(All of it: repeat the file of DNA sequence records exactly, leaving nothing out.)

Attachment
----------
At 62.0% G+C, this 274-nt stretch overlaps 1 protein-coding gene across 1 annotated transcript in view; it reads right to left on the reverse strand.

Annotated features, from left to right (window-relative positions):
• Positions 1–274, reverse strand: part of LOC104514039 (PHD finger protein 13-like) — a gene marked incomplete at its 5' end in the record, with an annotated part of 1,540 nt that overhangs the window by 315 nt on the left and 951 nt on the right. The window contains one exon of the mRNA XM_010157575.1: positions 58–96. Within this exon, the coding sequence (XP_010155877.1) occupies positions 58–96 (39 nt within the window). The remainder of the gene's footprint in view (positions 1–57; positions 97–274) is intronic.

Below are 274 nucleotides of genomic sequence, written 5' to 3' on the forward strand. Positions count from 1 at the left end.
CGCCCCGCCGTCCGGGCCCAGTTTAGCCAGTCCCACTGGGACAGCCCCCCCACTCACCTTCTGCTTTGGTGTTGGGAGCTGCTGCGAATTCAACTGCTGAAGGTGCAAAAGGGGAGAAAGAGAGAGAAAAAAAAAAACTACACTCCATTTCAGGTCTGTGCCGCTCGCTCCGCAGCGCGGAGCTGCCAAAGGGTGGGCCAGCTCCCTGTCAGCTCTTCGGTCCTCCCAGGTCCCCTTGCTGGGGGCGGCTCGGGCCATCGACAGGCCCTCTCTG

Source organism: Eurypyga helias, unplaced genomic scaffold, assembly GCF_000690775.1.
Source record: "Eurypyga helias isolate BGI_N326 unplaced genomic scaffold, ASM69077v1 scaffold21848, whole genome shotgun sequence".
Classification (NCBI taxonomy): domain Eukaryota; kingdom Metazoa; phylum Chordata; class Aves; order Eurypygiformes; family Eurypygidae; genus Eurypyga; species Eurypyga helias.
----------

At 62.0% G+C, this 274-nt stretch overlaps 1 protein-coding gene across 1 annotated transcript in view; it reads right to left on the reverse strand.

Annotated features, from left to right (window-relative positions):
• Positions 1–274, reverse strand: part of LOC104514039 (PHD finger protein 13-like) — a gene marked incomplete at its 5' end in the record, with an annotated part of 1,540 nt that overhangs the window by 315 nt on the left and 951 nt on the right. The window contains one exon of the mRNA XM_010157575.1: positions 58–96. Within this exon, the coding sequence (XP_010155877.1) occupies positions 58–96 (39 nt within the window). The remainder of the gene's footprint in view (positions 1–57; positions 97–274) is intronic.

Below are 274 nucleotides of genomic sequence, written 5' to 3' on the forward strand. Positions count from 1 at the left end.
CGCCCCGCCGTCCGGGCCCAGTTTAGCCAGTCCCACTGGGACAGCCCCCCCACTCACCTTCTGCTTTGGTGTTGGGAGCTGCTGCGAATTCAACTGCTGAAGGTGCAAAAGGGGAGAAAGAGAGAGAAAAAAAAAAACTACACTCCATTTCAGGTCTGTGCCGCTCGCTCCGCAGCGCGGAGCTGCCAAAGGGTGGGCCAGCTCCCTGTCAGCTCTTCGGTCCTCCCAGGTCCCCTTGCTGGGGGCGGCTCGGGCCATCGACAGGCCCTCTCTG

Source organism: Eurypyga helias, unplaced genomic scaffold, assembly GCF_000690775.1.
Source record: "Eurypyga helias isolate BGI_N326 unplaced genomic scaffold, ASM69077v1 scaffold21848, whole genome shotgun sequence".
Classification (NCBI taxonomy): domain Eukaryota; kingdom Metazoa; phylum Chordata; class Aves; order Eurypygiformes; family Eurypygidae; genus Eurypyga; species Eurypyga helias.